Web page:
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Experiencing God


GeorgeW
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I hope this will be received as an invitation to dialog and understanding as opposed to debate. It is not intended negatively or as a challenge to any one's faith.

 

I have been reading a lot here about 'experiencing' God vs. 'reasoning' to God. My question is, how do we determine if an experience is authentic (meaning a real experience of the divine).

 

Some instances could be imagined under conditions of emotion or contagion. As an example, people who speak in tongues, I think, typically do so during a religious service, not when they are eating a burger at MacDonald's or watching a football game. The format of some religious services are, I suspect, designed to induce emotion and, perhaps, contagion. Native Americans would have spiritual experiences after a period in a sweat lodge. Sufis have spiritual experiences following (induced by?) periods of chanting. In fact, it has been self described as 'intoxicated.'

 

I don't think anyone would claim that all experiences of God are authentic as there are people who perceive that god is telling them to commit heinous acts like the mentally disturbed lady in Texas a few years ago who killed several of her young children under a perceived instruction from God.

 

Having said this, I certainly have no objection to spiritual experiences as long as they are benign or beneficial. But, how do we determine if it is authentic, emotion or imagination? Does it matter?

 

George

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I hope this will be received as an invitation to dialog and understanding as opposed to debate. It is not intended negatively or as a challenge to any one's faith.

 

I have been reading a lot here about 'experiencing' God vs. 'reasoning' to God. My question is, how do we determine if an experience is authentic (meaning a real experience of the divine).

 

(snip)

 

George

 

 

Hi George,

 

While i certainly can't speak for the "we" part of your question on how it is determined whether an experience is authentic, i would be willing to share my own view and experience on the question. First i can not say whether anothers experience is authentic or not, i can only apply what i have learned and make a somewhat educated guess in those cases. For myself, i find that the experience validity is NOT based on emotions though emotions may be present. It is not based on reason or logic, though reasoning and logic may be present. It is not based on feelings though inevitably feelings will be present. For me, an authentic experience is self-evident without words though words may come to mind. It is more of a deep 'knowing' without a shadow of doubt though doubt may later appear. It is a 'knowing' by virtue of being and realizing oneness with the known and is inexplicable in words. There is nothing to prove nor is proof possible. There is nothing to defend nor is defense possible.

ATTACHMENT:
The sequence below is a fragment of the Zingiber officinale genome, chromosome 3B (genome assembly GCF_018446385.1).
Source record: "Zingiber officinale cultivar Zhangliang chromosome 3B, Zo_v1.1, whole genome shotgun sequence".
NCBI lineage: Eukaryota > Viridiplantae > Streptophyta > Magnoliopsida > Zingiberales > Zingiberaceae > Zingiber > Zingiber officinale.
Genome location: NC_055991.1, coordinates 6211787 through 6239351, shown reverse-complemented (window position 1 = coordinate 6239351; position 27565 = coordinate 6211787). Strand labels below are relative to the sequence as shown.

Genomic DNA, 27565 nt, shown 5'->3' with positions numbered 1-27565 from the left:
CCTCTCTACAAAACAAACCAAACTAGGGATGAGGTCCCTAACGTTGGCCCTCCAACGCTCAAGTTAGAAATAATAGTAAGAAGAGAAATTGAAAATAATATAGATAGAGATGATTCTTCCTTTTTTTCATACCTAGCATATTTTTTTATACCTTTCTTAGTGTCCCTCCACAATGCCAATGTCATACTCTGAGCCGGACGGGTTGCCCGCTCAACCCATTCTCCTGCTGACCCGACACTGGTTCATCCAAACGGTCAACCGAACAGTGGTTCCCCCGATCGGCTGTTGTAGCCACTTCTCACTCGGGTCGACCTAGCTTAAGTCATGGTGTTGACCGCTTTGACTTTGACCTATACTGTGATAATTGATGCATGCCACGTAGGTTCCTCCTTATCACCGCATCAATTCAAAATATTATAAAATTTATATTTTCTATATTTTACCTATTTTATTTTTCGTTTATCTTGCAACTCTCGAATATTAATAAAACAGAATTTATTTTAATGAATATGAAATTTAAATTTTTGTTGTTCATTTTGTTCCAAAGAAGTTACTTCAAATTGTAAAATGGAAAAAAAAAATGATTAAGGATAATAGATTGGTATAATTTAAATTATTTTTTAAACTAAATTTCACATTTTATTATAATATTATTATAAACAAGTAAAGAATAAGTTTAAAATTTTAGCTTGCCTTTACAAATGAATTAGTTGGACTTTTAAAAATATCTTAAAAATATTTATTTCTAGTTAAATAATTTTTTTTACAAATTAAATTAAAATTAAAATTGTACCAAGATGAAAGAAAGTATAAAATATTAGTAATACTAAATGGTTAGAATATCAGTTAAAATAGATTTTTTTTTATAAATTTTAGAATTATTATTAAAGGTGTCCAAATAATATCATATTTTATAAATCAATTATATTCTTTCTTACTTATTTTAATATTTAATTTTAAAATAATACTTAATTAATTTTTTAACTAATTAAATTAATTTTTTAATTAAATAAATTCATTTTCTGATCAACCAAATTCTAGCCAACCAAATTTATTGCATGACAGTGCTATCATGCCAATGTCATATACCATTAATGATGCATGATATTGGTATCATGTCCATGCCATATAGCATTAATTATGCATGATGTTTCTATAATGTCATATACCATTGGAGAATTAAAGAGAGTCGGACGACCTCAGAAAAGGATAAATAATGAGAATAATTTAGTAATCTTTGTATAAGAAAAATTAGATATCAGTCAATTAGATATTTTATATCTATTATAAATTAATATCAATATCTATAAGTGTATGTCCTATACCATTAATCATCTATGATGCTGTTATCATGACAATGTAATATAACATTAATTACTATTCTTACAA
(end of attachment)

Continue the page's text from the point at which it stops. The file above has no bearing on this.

That's my take George,

 

Joseph

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This is a really interesting topic, George and thank you Joseph for your comment. As one who was deeply involved with the charismatic movement in the 70s, I undersand what you say about the use of tongues in meetings. However, in recent years, a million miles away from the fundamentalist/charismatic me, I still find I can speak in tongues. It happens quite spontaneously, usually during an overflow of joy. A spiritual experience? I'd like to think so.

 

I agree with Joseph. I don't think we can't define an experience of God in the same way we can experience of, say, a knickerbockerglory. Maybe, it's like love. When you're in love, you know it but when it comes to expressing the experience even the poets run out of words. What I find though, is that all of those I know who have had an experience of what we term God, of whatever persuasion, express it, albeit inadequately, in similar terms. We know what we mean when we try to explain to each other, though someone without the expeience probably wouldn't.